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Monday March 11, 2013Donovan Looking for More Fire and Intensity from Gators

Chris Harry
By Chris Harry Senior Writer

GAINESVILLE, Fla. -- Billy Donovan's long day at the office started early Sunday morning. At noon, his players arrived and were forced to watch a really long film session to review their latest late-game collapse. After that, together they went through a practice really long on basics and fundamentals.

It's going to be a long week.

"I don't like our fire, I don't like our intensity right now," Donovan said Monday.

That's unfortunate, given the time of year.

The Southeastern Conference Tournament starts Wednesday in Nashville, Tenn., with the 13th-ranked Gators (24-6) seeded No. 1 and with byes through the first two rounds. On Friday, they'll face either eighth-seeded Georgia (15-15) or ninth-seeded LSU (19-10) in a 1 p.m. quarterfinal, then come what may from the weekend await their NCAA Tournament assignment, seeding and site on Sunday.

Somewhere along the way, Donovan -- better yet, his players -- need to gather some proverbial wood, douse it with proverbial gasoline and rediscover that not-so-proverbial fire the Gators had on display during a dominant midseason run that vaulted them to No. 2 in the polls.

It's been missing for a while now.

"The way we started the past couple games, I think we should do a better job just coming out and being excited and being ready to play," junior forward Will Yeguete said. "We've been missing that."

More topical Monday than how UF has started games was how the Gators have finished games; particularly the Kentucky game (no points in the final seven-plus minutes to blow a seven-point lead), which had a lot in common with the Missouri game last month (up by 13, but outscored 27-11 in final 11 minutes), which felt an awful lot like the Arizona game in December (outscored 7-0 in the final 58 seconds to lose by one).

Donovan spent the wee hours of Sunday morning crunching the numbers (and video) of those three games and, not so surprisingly, found a common denominator.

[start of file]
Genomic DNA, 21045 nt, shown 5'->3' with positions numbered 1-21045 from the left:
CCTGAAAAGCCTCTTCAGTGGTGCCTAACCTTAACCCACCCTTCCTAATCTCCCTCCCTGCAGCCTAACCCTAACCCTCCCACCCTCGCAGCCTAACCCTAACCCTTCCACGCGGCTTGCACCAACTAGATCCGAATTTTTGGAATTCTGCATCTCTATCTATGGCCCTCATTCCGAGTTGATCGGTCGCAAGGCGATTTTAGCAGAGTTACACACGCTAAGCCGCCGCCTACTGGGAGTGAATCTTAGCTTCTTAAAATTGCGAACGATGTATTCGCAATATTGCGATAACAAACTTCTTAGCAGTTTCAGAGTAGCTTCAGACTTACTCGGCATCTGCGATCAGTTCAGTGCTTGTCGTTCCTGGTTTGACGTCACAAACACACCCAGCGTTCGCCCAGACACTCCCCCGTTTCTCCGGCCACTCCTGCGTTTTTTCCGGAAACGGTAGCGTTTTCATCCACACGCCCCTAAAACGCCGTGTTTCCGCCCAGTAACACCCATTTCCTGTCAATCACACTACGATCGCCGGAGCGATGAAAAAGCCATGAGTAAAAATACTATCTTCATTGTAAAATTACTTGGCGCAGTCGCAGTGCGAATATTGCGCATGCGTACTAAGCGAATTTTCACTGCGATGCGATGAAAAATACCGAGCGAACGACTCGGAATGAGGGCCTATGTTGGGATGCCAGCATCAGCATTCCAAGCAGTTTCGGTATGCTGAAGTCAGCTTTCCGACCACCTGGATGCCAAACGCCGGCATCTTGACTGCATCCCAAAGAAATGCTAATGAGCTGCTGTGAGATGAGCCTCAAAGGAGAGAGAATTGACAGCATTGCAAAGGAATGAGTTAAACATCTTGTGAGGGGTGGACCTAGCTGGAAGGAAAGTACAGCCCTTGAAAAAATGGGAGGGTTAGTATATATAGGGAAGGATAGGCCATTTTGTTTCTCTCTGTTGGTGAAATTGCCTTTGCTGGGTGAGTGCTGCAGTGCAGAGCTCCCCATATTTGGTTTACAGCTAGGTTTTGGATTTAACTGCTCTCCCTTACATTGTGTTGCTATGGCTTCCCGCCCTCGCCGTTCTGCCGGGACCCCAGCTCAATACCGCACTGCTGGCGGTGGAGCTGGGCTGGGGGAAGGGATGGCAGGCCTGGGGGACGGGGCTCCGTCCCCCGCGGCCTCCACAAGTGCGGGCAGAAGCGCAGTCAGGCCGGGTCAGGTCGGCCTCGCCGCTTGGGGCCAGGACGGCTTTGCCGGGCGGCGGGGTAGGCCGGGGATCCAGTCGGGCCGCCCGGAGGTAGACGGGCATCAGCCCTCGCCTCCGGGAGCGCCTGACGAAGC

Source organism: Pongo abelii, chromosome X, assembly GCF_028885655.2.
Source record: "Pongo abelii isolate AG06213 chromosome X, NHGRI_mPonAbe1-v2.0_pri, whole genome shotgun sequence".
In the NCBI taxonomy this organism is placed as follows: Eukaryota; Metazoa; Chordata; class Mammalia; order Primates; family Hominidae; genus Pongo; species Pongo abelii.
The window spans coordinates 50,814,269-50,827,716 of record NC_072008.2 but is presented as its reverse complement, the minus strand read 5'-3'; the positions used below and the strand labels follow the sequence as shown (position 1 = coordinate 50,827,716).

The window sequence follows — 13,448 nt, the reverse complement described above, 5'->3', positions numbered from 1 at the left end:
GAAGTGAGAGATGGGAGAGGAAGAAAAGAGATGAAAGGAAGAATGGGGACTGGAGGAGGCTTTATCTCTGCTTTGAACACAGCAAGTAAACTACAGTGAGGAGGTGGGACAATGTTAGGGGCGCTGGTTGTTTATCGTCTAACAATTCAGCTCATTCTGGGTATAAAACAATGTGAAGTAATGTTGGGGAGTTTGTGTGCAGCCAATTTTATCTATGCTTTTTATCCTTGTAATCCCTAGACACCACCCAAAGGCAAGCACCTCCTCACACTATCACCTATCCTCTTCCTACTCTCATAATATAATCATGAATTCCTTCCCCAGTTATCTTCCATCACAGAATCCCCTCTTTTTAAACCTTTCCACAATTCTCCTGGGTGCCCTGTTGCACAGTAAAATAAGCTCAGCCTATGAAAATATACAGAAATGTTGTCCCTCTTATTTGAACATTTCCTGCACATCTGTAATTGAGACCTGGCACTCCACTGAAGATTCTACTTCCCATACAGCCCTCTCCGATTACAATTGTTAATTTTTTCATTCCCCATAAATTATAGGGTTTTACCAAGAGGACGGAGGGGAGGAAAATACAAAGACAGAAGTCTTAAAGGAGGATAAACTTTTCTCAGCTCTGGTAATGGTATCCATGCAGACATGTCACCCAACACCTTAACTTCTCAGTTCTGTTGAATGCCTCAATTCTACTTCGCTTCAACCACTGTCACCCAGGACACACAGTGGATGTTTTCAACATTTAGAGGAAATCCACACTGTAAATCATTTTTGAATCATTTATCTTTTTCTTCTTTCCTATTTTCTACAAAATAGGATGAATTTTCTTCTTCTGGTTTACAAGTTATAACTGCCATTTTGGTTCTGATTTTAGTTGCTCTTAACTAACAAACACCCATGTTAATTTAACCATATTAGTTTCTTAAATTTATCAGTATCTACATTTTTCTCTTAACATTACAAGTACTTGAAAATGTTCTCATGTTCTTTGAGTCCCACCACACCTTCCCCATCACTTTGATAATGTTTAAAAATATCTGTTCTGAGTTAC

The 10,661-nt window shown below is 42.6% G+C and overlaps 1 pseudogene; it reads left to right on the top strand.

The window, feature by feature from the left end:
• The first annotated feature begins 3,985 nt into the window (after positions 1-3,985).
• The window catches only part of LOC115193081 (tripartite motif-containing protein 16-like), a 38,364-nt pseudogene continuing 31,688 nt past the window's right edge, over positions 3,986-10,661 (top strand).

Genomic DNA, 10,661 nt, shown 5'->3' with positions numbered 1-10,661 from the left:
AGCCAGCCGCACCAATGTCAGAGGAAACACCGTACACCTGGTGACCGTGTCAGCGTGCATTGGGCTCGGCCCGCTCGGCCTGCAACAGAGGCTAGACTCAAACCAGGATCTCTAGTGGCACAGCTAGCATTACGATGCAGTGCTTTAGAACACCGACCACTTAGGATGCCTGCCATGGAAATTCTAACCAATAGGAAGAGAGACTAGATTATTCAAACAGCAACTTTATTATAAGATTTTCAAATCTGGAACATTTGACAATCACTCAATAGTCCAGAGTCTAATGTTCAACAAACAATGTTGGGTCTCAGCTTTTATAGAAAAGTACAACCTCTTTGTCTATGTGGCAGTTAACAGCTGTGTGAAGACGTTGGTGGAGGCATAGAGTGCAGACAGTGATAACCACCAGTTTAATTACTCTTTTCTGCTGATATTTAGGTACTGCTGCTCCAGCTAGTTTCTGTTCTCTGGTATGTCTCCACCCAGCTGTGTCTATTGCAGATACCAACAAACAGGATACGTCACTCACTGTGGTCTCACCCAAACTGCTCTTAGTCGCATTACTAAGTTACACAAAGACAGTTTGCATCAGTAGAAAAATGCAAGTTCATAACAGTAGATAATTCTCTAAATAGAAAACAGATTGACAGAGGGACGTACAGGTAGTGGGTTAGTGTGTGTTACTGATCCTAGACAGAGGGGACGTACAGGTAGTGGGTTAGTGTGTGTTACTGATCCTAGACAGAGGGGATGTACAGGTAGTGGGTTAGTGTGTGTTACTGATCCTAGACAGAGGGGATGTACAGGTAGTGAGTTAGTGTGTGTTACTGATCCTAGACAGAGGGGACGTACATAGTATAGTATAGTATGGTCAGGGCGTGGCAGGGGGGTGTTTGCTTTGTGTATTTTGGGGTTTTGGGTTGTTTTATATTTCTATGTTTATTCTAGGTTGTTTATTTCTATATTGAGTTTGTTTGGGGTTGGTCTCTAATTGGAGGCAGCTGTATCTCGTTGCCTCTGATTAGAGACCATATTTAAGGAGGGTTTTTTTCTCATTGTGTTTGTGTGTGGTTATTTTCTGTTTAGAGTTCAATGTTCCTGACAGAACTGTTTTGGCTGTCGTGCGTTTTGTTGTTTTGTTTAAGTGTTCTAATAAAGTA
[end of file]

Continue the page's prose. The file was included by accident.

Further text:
In those trio of games, UF turned it over 14, 14 and 12 times, respectively; or 40 times total. For a team that averages 11.1 turnovers of a game that may not seem like an alarming number.

But in the crunch-time stages of those games -- the combined 21 minutes when Arizona, Mizzou and UK made their inevitable runs -- Florida's ball-security operated at a ratio of three assists to 19 turnovers.

When the Gators had to be buttoned-up on the details, they were at their loosest and most careless, instead.

The word "choke" was tossed Donovan's way Monday.

"For me, what that word means is in the moment you're afraid and you don't want it or you shy away from it," he said. "I don't get that from our team. If anything, I see maybe an overconfidence or 'We're going to be OK' kind of thing."

To be OK, the Gators will need to do more than clean up that carelessness with the ball.

In splitting the final six games, UF averaged 62.6 points, compared to 75.6 through the first two-thirds of the SEC season. Not once during that stretch has Florida hit the 17-to-23 assist benchmark Donovan seeks, and twice in the last three games the Gators had a measly seven (against Alabama) and eight assists (at Kentucky).

That's not, in Florida basketball vernacular, "playing the right way."

Oh, and there's also a rebounding issue.

"A major problem," Donovan said.

The Gators have been out-rebounded in four of the last six games (and stalemated one other). Kentucky won the glass 40-34, with UF"s 6-foot-9, 260-pound post player Patric Young coming away with just two rebounds; none in the second half.

"When you see our starting center with two rebounds in 24 minutes that's clearly an effort issue," Donovan said.

Translation: an intensity issue, a fire issue.

Young isn't the only player that needs to ignite. This needs to be an across-the-board inferno that blazes on both ends.

Starting Tuesday, the Gators have just three more days of practice to find the burning desire that was there when the team was at its best.

Some of that -- the positive elements of the season -- will be emphasized the next few days, another very difficult loss that externally is overshadowing just the sixth regular-season SEC championship in school history.

"There's got to be both sides," Donovan said. "We're going to be in that [close game] situation again, no doubt about it. How will we respond? I don't know. [But] what happened in the past doesn't mean it's going to happen again."


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